I don’t think I’ve seen a more affecting and raw film in the past year than what I found in Blue Valentine a romantic drama that does not shy from exposing a relationship at both its most earnest and its most raw. While the soundtrack as a whole is amazing, with great work from indie bands Grizzly Bear as well as the fantastic “In Ear Park” from Department of Eagles, interwoven with the emotional film.
Yet of all things on the fantastic soundtrack, (including a very sweet bare bones ukelele song by Gosling himself) the song that stands out is this beautiful soul number. Gosling’s character introduces it in the film as their song, and its beautifully worked into the plot to symbolize what’s changed. It’s a retro number that’s perfectly used to illustrate its timeless beauty, and how the meanings of words can be changed just by feeling. The song after the jump.
A Brooklyn based band by way of California and Canada actually got its name from a local colloquialism while in college in Boston, The Big Dig, which was a an ill planned vast piece of construction that lasted for the better part of 10 years. Fortunately The Dig dropped the Big and they’ve put out a very solid yet underrated second album, Electric Toys. “You’re Already Gone” finds itself in best of The Strokes territory, hijacking their urbanite punk derived rhythms into something enjoyable, comforting in its familiarity and yet exciting in its unique take.
While the lead singer possesses a Casablancas like vocal, The Dig breaches into darker songwriting territory with other songs such as “Two Sisters In Love”, which is probably the most enjoyable piece of incest-murder you’ll ever hear in a song. Download both songs after the jump.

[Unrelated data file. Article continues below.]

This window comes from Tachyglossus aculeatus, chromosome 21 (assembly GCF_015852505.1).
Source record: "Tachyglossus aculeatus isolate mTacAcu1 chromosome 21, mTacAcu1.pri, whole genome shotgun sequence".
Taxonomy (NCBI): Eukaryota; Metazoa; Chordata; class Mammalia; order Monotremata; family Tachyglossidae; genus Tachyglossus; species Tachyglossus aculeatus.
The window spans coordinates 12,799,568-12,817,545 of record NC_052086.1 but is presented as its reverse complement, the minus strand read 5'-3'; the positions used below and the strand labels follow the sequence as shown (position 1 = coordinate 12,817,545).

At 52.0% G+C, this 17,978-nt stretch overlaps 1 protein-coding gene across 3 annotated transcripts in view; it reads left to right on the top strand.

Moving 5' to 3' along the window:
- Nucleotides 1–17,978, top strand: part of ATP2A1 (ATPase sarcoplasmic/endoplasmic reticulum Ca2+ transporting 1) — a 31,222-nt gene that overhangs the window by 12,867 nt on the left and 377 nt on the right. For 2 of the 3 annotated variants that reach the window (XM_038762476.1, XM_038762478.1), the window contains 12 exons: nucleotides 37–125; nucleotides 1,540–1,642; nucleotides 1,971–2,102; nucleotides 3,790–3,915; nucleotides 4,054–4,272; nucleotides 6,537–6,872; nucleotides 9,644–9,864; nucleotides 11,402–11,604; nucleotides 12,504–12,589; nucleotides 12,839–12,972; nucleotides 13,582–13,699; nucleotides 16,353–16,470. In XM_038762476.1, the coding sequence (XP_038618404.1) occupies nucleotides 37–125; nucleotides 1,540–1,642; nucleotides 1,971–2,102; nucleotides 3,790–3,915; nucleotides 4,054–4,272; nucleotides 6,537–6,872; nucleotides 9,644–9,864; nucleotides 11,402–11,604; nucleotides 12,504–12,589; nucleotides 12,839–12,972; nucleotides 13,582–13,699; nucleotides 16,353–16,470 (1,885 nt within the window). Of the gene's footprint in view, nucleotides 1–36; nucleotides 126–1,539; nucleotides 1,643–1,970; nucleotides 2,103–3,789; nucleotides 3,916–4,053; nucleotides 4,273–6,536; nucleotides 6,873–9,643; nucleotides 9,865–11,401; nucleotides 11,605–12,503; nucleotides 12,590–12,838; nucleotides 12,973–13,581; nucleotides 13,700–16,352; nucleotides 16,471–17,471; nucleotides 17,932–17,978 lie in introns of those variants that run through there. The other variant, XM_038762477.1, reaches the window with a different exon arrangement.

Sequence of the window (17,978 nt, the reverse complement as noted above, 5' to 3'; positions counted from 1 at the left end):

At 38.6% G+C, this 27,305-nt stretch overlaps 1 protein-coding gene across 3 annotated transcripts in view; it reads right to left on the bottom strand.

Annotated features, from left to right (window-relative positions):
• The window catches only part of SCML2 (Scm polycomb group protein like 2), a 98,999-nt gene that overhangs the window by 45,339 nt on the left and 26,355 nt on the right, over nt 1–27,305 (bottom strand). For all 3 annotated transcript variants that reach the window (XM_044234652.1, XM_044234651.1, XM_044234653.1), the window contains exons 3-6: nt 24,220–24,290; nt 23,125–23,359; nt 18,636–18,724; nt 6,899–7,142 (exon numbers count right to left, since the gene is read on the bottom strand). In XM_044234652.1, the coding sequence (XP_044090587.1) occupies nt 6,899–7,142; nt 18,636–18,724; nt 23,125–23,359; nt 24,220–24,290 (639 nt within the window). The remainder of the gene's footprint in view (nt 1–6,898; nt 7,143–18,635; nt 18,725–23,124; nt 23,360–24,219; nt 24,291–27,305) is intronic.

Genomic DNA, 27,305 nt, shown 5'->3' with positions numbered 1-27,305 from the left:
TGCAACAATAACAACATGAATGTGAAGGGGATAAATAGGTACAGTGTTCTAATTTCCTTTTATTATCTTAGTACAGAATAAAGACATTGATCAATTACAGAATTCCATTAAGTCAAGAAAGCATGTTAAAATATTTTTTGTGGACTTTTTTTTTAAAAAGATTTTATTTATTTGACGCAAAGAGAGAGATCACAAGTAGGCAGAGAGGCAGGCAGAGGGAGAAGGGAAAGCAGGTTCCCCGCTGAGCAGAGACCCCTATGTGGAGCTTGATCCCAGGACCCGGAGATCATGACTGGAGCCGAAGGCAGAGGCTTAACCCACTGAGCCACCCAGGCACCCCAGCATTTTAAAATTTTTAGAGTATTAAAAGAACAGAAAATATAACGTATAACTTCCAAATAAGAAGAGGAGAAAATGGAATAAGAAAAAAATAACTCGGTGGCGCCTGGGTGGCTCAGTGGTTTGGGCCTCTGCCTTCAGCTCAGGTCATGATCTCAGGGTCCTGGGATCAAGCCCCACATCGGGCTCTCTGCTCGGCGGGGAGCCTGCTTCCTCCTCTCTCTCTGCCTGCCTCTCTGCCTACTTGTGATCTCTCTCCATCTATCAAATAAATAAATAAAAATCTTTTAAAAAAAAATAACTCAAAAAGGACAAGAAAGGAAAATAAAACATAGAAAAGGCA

Tucked in at the end of Justin Townes Earle’s Harlem River Blues, one of the best albums of 2010 is a rousing heart-wrenching ballad “Rogers Park”. While most of the songs on the album have a celebratory jaunt in the music to contrast the lyrical mood, “Rogers Park” is a restrained mood, with an absolutely beautiful piano melody motif, and some of the best lyrics Justin Townes Earle has ever written in his career. It’s a somber pick-up from Bruce Springsteen’s Born to Run tramp, starting off with the echoing words “This town’s dead tonight. I’ve got no place to be.”. An absolute profound recording with some beautiful slide guitar work.
I became a thin blue flame Polished on a mountain range And over hills and fields I flew Wrapped up in a royal blue I flew over Royal City last night A bullfighter on the horns of a new moon’s light Caesar’s ghost I saw the war-time tides The prince of Denmark’s father still and quiet And the whole world was looking to get drowned Trees were a fist shaking themselves at the clouds I looked over curtains and it was then that I knew Only a full house gonna make it through
Few songs will ever come close to Leonard Cohen’s “Hallelujah” a brilliant ode to the problems within religion. Josh Ritter’s “Thin Blue Flame” becomes all that and more, the hushed tone in front of a live audience, the simple rhythm guitar, and the words. At times elegant and at times blunt, the prose is poetic not with a sense of cynicism, but reverence. Not many people could dot their lyrical stanzas with as many purposeful Shakespeare references as Ritter does here, as if to tell us underneath it all the world is our stage, and we the only players. The song is a long one at around 10 minutes but its a sermon that doesn’t patronize or drag, its got a ghostly power to it, and it is well worth your time.